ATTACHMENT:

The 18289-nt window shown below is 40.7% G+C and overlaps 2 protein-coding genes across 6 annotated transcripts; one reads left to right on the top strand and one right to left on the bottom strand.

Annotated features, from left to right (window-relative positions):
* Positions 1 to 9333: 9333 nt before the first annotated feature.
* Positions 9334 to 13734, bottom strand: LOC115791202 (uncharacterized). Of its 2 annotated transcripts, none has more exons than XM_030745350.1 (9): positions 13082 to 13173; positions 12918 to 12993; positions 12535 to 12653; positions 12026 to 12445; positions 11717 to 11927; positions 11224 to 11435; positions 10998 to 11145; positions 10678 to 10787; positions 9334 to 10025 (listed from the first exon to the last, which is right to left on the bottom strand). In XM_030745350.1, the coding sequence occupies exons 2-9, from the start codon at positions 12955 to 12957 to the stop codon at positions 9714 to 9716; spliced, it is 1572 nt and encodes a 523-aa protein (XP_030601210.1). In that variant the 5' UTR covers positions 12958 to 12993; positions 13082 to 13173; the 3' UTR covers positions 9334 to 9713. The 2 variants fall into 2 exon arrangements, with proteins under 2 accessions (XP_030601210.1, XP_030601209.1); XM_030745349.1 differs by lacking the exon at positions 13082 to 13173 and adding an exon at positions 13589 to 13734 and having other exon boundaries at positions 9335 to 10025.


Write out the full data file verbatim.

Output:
The 18289-nt window shown below is 40.7% G+C and overlaps 2 protein-coding genes across 6 annotated transcripts; one reads left to right on the top strand and one right to left on the bottom strand.

Annotated features, from left to right (window-relative positions):
* Positions 1 to 9333: 9333 nt before the first annotated feature.
* Positions 9334 to 13734, bottom strand: LOC115791202 (uncharacterized). Of its 2 annotated transcripts, none has more exons than XM_030745350.1 (9): positions 13082 to 13173; positions 12918 to 12993; positions 12535 to 12653; positions 12026 to 12445; positions 11717 to 11927; positions 11224 to 11435; positions 10998 to 11145; positions 10678 to 10787; positions 9334 to 10025 (listed from the first exon to the last, which is right to left on the bottom strand). In XM_030745350.1, the coding sequence occupies exons 2-9, from the start codon at positions 12955 to 12957 to the stop codon at positions 9714 to 9716; spliced, it is 1572 nt and encodes a 523-aa protein (XP_030601210.1). In that variant the 5' UTR covers positions 12958 to 12993; positions 13082 to 13173; the 3' UTR covers positions 9334 to 9713. The 2 variants fall into 2 exon arrangements, with proteins under 2 accessions (XP_030601210.1, XP_030601209.1); XM_030745349.1 differs by lacking the exon at positions 13082 to 13173 and adding an exon at positions 13589 to 13734 and having other exon boundaries at positions 9335 to 10025.